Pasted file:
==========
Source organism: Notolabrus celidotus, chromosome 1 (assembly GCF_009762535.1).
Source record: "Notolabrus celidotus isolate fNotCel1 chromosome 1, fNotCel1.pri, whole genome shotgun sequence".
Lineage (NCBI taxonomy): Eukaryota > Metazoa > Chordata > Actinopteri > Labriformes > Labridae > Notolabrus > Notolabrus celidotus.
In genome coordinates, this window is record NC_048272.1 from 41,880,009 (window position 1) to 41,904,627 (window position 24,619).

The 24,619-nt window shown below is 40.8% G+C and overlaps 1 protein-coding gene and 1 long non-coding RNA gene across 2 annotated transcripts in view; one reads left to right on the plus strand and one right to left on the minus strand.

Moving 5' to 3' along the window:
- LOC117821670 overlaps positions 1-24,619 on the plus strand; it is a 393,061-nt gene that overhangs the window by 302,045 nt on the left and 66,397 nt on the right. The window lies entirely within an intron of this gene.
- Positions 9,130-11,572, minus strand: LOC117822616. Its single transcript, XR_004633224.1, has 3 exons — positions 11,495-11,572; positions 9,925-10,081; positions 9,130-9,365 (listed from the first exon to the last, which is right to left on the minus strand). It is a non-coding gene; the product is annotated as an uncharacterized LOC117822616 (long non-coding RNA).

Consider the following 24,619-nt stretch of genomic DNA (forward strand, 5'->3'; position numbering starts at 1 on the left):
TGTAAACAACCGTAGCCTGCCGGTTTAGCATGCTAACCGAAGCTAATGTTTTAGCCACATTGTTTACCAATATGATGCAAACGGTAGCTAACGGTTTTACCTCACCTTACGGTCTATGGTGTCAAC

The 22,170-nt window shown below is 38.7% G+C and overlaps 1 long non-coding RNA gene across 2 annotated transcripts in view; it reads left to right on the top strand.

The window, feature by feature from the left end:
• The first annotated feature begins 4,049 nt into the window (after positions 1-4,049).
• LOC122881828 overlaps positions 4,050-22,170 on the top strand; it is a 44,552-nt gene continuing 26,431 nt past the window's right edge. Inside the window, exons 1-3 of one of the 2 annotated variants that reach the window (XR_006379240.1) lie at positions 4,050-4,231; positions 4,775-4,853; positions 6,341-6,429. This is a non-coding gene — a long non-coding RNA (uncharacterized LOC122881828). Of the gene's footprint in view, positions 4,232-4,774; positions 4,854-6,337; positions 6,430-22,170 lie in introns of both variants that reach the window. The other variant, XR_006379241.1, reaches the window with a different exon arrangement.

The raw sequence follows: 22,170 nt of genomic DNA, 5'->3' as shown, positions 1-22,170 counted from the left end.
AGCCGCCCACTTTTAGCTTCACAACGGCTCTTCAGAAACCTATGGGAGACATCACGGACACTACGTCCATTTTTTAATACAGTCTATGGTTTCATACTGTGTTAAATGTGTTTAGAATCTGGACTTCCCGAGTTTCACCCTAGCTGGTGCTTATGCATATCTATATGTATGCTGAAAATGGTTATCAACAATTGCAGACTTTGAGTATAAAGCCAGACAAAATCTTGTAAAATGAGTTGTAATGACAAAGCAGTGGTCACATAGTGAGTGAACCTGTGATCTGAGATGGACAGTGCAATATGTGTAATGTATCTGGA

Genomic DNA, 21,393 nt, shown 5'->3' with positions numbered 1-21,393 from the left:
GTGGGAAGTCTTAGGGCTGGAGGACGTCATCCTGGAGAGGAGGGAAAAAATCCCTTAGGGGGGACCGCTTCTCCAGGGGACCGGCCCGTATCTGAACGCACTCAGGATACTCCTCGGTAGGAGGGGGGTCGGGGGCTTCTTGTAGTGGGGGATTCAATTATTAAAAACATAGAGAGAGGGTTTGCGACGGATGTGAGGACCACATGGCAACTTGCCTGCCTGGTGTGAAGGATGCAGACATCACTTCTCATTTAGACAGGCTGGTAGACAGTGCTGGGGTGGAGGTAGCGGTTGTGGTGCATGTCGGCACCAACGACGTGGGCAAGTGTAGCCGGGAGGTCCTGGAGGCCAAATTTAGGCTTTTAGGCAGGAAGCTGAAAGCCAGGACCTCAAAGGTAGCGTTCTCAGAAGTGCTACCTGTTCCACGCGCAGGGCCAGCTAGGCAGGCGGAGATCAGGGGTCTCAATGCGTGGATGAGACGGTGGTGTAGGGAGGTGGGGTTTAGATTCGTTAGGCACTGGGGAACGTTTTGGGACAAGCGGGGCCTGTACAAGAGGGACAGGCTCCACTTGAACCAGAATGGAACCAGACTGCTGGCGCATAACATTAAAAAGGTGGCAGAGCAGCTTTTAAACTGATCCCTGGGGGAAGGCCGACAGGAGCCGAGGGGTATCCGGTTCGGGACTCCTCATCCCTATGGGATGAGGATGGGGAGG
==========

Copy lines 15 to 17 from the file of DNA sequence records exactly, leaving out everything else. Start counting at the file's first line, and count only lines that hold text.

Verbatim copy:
The raw sequence follows: 22,170 nt of genomic DNA, 5'->3' as shown, positions 1-22,170 counted from the left end.
AGCCGCCCACTTTTAGCTTCACAACGGCTCTTCAGAAACCTATGGGAGACATCACGGACACTACGTCCATTTTTTAATACAGTCTATGGTTTCATACTGTGTTAAATGTGTTTAGAATCTGGACTTCCCGAGTTTCACCCTAGCTGGTGCTTATGCATATCTATATGTATGCTGAAAATGGTTATCAACAATTGCAGACTTTGAGTATAAAGCCAGACAAAATCTTGTAAAATGAGTTGTAATGACAAAGCAGTGGTCACATAGTGAGTGAACCTGTGATCTGAGATGGACAGTGCAATATGTGTAATGTATCTGGA

Genomic DNA, 21,393 nt, shown 5'->3' with positions numbered 1-21,393 from the left: